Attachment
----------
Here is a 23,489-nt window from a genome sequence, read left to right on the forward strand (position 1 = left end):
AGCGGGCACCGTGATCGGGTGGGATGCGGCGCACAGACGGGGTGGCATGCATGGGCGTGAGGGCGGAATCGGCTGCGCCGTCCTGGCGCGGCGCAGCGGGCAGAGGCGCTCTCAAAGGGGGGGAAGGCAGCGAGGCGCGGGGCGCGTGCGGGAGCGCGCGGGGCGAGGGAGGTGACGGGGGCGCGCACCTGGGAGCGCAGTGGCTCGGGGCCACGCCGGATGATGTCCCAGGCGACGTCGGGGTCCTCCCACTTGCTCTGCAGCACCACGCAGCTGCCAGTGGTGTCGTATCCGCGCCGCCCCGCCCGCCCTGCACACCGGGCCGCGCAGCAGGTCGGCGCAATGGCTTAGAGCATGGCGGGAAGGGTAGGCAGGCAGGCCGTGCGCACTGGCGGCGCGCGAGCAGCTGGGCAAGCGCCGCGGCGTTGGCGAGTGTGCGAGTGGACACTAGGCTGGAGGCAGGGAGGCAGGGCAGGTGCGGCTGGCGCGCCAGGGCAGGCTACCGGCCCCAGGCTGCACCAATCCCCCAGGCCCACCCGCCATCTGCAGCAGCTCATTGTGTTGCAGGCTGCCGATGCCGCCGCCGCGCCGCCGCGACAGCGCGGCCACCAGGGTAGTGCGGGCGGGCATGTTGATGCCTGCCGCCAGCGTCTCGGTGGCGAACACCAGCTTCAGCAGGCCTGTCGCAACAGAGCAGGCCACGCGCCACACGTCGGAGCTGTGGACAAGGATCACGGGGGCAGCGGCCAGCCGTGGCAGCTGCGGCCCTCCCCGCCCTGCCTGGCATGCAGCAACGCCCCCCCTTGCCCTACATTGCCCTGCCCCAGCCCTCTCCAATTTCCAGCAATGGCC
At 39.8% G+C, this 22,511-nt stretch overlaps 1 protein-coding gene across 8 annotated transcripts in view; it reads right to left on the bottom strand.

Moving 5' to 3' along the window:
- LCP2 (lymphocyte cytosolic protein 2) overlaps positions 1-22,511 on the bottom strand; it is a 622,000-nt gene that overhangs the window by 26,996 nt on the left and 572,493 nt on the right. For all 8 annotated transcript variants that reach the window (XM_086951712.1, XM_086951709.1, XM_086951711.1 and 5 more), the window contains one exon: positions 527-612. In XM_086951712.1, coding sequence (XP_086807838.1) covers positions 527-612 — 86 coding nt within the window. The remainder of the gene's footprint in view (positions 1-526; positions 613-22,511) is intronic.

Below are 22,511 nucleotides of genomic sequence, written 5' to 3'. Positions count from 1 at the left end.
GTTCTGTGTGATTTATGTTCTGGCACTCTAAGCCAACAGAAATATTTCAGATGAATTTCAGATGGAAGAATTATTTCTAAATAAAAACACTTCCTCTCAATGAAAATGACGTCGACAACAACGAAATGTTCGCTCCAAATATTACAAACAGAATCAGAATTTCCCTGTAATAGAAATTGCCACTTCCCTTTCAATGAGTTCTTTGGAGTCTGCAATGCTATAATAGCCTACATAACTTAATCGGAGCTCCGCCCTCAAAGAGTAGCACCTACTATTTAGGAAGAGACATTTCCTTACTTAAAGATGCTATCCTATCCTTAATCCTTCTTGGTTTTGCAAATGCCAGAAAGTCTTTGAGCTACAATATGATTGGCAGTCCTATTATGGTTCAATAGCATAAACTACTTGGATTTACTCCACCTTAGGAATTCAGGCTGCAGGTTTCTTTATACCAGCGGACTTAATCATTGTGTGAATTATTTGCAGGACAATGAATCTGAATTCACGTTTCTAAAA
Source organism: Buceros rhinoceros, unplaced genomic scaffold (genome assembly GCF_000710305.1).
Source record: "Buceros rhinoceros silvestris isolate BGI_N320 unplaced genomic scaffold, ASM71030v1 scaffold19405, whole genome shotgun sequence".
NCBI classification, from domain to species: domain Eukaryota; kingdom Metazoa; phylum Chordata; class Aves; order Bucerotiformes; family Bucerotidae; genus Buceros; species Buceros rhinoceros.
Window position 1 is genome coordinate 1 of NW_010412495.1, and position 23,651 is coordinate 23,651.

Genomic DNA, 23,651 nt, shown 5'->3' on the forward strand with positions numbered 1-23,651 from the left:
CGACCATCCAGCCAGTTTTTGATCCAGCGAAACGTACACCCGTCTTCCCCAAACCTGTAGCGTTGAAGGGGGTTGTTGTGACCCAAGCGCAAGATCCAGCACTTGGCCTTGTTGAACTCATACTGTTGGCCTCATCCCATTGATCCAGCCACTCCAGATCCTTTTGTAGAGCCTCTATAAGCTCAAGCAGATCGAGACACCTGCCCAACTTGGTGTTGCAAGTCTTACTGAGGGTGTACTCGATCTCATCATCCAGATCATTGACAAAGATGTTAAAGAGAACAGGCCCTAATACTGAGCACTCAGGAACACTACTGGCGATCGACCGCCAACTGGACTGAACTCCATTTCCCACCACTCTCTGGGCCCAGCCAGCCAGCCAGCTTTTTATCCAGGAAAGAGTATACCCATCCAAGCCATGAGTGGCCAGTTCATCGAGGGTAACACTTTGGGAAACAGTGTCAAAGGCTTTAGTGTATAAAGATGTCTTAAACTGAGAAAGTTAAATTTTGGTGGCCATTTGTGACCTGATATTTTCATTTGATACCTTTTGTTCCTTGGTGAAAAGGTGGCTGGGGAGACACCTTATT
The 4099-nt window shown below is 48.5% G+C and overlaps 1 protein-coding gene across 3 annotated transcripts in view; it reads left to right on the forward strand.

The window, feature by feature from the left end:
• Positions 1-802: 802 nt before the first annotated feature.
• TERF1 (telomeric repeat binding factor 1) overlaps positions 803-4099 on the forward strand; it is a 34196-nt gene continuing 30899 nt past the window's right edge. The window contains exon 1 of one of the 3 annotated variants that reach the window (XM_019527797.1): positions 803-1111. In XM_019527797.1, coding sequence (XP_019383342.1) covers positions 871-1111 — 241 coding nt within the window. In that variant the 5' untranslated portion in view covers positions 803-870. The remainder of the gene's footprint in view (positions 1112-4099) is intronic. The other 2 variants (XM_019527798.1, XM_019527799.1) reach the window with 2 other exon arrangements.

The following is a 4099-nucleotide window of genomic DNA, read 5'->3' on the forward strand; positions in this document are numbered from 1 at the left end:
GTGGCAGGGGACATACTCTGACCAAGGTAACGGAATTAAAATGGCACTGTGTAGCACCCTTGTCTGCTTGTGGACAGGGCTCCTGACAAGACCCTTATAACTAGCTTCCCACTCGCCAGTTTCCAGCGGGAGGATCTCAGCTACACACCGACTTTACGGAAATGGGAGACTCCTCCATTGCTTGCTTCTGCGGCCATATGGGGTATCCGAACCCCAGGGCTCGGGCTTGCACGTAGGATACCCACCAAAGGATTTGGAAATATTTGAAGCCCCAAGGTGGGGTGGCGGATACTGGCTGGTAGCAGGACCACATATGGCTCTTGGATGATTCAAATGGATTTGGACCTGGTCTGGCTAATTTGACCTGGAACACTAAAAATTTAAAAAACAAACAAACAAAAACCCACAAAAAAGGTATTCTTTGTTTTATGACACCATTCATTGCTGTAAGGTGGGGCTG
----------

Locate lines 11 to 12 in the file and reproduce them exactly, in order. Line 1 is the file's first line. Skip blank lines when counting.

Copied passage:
Window position 1 is genome coordinate 1 of NW_010412495.1, and position 23,651 is coordinate 23,651.

Genomic DNA, 23,651 nt, shown 5'->3' on the forward strand with positions numbered 1-23,651 from the left: